Longtime New York Times publisher Arthur Sulzberger Jr. has announced that he’ll be retiring from the role at the end of the year. He will continue to serve as chairman of the company’s board of directors.
Stepping into the role will be his son A.G. Sulzberger, who currently serves as deputy publisher.
Arthur Sulzberger Jr. has served as the New York Time’s publisher since 1992. He joined the company in 1978 as a correspondent in its Washington bureau. During his tenure as publisher, he has overseen the New York Times’s transformation into a digital-first news organization and implemented its pay wall model.
“It has been an extraordinary honor to serve as publisher of The New York Times and I will step down at the end of the year prouder than I have ever been of the strength, independence and integrity of this institution. My colleagues - the women and men who have devoted themselves to producing and distributing the world’s best journalism – have made my job so fulfilling and I am forever in their debt,” he said in a statement.
As deputy publisher, A.G. Sulzberger has played a large part in pushing the New York Times into the digital age. He was the principal author of its 2014 Innovation Report, which detailed how the publisher could keep pace with an audience that increasingly wants to consume news digitally.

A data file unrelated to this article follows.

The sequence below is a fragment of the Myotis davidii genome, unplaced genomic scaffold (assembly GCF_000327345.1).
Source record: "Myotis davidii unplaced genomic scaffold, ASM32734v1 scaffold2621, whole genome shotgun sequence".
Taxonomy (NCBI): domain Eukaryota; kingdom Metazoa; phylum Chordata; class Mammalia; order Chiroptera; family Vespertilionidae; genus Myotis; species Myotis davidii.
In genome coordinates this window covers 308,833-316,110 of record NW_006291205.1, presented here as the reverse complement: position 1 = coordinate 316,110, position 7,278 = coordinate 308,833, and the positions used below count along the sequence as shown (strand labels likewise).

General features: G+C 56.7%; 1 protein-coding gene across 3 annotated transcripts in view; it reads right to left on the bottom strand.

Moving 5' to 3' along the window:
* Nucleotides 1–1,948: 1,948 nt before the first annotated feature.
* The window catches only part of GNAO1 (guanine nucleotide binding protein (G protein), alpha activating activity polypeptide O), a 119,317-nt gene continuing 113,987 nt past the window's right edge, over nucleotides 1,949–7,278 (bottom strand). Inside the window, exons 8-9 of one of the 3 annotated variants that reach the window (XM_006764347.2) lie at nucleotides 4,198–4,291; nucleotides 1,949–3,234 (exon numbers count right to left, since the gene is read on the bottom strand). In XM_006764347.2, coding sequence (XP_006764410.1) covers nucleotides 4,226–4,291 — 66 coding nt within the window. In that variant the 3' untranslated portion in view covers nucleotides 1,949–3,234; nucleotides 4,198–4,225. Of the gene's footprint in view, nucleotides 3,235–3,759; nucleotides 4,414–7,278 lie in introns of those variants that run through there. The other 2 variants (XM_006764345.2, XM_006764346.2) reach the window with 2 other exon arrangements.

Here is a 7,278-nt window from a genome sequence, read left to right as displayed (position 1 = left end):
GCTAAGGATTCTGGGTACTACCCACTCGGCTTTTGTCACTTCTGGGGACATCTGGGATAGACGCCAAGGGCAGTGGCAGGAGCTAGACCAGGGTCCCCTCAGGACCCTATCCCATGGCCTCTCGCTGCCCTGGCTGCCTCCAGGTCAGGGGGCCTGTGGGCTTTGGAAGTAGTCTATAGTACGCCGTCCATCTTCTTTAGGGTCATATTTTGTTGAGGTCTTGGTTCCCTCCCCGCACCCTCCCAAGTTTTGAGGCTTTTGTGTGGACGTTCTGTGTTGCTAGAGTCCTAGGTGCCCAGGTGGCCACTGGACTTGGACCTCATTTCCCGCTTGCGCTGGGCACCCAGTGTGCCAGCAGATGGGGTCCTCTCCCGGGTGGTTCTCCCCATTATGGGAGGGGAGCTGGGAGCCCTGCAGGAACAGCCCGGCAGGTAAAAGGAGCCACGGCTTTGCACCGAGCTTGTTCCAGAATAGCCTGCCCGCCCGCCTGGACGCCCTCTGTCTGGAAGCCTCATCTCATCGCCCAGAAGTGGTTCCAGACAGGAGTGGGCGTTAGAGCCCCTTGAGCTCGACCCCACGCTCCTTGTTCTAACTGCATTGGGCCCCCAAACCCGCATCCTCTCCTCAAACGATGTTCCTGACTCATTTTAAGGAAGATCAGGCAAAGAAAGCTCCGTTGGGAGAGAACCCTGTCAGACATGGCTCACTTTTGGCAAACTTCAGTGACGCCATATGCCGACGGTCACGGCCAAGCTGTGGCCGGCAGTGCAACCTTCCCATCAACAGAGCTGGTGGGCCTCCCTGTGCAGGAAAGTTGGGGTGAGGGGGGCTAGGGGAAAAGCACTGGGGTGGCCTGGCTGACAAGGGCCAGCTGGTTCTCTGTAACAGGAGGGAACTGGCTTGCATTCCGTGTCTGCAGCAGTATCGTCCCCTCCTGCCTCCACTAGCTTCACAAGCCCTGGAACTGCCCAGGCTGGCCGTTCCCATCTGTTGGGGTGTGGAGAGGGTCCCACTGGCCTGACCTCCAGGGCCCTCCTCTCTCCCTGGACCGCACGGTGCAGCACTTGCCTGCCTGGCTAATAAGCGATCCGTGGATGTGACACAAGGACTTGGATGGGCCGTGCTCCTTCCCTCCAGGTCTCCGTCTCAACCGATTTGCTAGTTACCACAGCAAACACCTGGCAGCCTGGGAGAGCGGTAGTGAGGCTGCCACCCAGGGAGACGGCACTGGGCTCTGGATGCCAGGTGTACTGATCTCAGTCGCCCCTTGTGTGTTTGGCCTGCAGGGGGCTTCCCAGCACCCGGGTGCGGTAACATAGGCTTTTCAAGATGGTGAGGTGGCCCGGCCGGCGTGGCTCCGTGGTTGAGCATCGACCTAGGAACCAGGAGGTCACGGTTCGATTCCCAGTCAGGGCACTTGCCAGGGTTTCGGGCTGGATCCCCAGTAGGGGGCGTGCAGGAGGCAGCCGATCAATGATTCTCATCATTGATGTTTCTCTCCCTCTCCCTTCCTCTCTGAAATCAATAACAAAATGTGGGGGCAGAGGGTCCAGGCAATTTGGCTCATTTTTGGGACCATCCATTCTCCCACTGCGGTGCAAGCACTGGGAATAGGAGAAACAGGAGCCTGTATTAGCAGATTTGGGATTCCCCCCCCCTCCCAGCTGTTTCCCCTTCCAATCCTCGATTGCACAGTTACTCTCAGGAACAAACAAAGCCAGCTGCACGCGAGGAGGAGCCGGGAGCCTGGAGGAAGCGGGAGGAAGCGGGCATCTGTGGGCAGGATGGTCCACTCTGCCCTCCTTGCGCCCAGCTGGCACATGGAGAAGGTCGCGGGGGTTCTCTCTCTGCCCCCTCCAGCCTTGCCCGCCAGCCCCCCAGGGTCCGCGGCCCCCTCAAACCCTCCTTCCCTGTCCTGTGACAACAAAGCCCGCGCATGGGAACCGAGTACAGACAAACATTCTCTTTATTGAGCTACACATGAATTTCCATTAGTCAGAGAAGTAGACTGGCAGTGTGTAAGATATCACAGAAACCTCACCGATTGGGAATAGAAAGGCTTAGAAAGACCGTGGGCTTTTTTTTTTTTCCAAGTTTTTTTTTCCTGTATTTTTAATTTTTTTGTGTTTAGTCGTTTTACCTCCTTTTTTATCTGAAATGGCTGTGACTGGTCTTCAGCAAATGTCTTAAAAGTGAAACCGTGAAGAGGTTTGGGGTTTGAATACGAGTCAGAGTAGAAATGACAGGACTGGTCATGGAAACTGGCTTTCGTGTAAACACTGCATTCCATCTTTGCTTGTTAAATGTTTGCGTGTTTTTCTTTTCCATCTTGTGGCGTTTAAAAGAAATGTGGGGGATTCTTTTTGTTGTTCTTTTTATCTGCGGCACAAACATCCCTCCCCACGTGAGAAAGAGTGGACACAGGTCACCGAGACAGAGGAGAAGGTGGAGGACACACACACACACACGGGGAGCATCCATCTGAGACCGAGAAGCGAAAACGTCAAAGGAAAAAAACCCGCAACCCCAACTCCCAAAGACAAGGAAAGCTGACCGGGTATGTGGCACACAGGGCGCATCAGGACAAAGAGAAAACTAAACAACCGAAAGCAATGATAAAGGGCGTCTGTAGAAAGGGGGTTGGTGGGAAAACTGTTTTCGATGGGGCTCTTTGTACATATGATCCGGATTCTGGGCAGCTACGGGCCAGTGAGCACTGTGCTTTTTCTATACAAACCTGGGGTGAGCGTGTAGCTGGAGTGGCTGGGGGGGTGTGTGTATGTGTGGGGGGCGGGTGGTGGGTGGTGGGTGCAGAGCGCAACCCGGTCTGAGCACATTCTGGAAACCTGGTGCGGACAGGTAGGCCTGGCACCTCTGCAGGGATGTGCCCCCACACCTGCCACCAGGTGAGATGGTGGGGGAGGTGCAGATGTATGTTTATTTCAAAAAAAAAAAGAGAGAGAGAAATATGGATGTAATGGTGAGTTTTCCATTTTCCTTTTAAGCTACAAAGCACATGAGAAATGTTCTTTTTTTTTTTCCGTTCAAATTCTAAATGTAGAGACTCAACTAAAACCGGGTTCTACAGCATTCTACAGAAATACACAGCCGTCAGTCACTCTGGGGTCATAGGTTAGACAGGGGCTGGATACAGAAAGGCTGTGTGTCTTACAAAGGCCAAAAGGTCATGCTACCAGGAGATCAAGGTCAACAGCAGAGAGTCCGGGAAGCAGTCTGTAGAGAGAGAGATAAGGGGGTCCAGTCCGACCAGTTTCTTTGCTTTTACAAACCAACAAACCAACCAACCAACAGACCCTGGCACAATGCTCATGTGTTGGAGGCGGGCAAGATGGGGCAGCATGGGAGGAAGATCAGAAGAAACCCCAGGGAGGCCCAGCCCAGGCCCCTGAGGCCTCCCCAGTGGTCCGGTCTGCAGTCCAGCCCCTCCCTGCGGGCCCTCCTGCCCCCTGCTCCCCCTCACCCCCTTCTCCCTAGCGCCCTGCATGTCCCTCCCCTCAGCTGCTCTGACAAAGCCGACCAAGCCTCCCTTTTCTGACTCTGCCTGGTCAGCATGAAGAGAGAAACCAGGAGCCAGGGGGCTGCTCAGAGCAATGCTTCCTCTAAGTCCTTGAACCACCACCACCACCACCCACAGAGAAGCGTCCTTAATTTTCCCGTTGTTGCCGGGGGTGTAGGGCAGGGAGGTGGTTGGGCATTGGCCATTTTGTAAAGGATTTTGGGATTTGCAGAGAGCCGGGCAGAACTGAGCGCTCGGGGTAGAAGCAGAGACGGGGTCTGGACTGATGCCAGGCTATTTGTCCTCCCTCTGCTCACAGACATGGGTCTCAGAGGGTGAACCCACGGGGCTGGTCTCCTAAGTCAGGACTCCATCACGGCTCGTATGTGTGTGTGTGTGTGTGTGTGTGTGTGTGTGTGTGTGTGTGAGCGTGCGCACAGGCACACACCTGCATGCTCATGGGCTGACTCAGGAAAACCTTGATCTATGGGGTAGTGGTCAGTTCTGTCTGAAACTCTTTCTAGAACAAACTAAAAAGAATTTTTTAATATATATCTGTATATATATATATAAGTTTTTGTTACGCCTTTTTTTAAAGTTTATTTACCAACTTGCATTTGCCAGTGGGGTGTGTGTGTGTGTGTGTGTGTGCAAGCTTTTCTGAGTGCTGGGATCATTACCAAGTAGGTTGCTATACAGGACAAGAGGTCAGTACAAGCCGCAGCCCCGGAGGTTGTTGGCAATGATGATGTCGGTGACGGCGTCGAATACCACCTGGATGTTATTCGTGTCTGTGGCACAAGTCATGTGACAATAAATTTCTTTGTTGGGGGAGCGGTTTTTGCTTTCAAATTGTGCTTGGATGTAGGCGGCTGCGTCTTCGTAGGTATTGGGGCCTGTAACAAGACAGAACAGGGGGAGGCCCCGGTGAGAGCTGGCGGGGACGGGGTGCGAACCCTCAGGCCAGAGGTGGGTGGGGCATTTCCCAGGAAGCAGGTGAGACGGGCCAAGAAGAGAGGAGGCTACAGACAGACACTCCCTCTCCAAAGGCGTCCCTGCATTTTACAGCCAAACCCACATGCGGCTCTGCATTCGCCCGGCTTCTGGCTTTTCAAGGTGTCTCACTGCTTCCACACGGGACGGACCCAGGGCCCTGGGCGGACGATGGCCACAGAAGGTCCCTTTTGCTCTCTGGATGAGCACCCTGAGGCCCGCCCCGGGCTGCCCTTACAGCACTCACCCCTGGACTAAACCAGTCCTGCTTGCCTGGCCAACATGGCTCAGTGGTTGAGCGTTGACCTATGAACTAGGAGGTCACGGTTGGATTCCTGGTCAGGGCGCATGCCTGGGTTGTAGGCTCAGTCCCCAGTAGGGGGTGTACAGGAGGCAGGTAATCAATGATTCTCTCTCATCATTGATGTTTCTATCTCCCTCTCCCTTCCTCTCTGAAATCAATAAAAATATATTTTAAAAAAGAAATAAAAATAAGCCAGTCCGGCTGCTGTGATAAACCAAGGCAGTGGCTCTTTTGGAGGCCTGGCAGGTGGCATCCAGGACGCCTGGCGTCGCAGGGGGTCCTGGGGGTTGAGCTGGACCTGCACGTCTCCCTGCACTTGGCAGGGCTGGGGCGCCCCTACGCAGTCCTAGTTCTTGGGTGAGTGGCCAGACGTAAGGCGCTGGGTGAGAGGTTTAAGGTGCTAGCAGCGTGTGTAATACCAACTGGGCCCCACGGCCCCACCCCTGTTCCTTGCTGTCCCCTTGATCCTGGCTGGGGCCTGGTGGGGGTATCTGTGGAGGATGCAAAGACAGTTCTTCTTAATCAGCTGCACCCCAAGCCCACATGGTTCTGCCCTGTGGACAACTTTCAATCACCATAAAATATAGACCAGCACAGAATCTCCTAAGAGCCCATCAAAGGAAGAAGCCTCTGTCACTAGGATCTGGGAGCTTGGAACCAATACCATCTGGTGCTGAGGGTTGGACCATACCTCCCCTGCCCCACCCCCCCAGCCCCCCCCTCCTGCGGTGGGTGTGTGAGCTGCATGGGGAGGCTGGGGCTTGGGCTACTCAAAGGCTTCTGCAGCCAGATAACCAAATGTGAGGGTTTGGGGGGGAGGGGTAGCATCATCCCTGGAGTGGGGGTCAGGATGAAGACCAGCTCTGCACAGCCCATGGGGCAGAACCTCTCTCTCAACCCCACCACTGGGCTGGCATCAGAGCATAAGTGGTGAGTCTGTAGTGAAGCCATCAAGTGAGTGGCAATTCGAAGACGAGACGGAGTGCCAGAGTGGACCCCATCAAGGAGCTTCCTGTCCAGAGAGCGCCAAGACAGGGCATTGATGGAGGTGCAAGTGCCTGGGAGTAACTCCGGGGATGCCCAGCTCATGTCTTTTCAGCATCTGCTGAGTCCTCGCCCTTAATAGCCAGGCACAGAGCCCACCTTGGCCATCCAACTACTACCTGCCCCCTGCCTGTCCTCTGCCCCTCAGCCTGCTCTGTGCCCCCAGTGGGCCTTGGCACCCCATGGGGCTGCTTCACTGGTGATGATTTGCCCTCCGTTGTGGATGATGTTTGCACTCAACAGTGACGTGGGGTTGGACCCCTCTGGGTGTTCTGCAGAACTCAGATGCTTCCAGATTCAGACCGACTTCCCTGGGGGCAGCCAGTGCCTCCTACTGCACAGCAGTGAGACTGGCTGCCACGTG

“Arthur is the only publisher of his generation who took over a great news organization and left it better than he found it. The fortunate position The Times enjoys today was not a foregone conclusion; it is a direct result of the bold bets Arthur made, from taking the paper national and then international, to embracing the Internet, to insisting that great journalism is worth paying for,” said A.G. Sulzberger in a statement. “Original, independent, deeply-reported journalism is the fuel that powers a healthy and engaged society. My focus as publisher will be on ensuring the continued journalistic excellence and commercial success of The Times through a period of transformation for the news industry.”
Since last year’s election, the New York Times has seen a surge in digital subscriptions. Its digital subscriber count jumped to nearly 2.5 million in the third quarter of 2017, a year-over-year increase of 59%.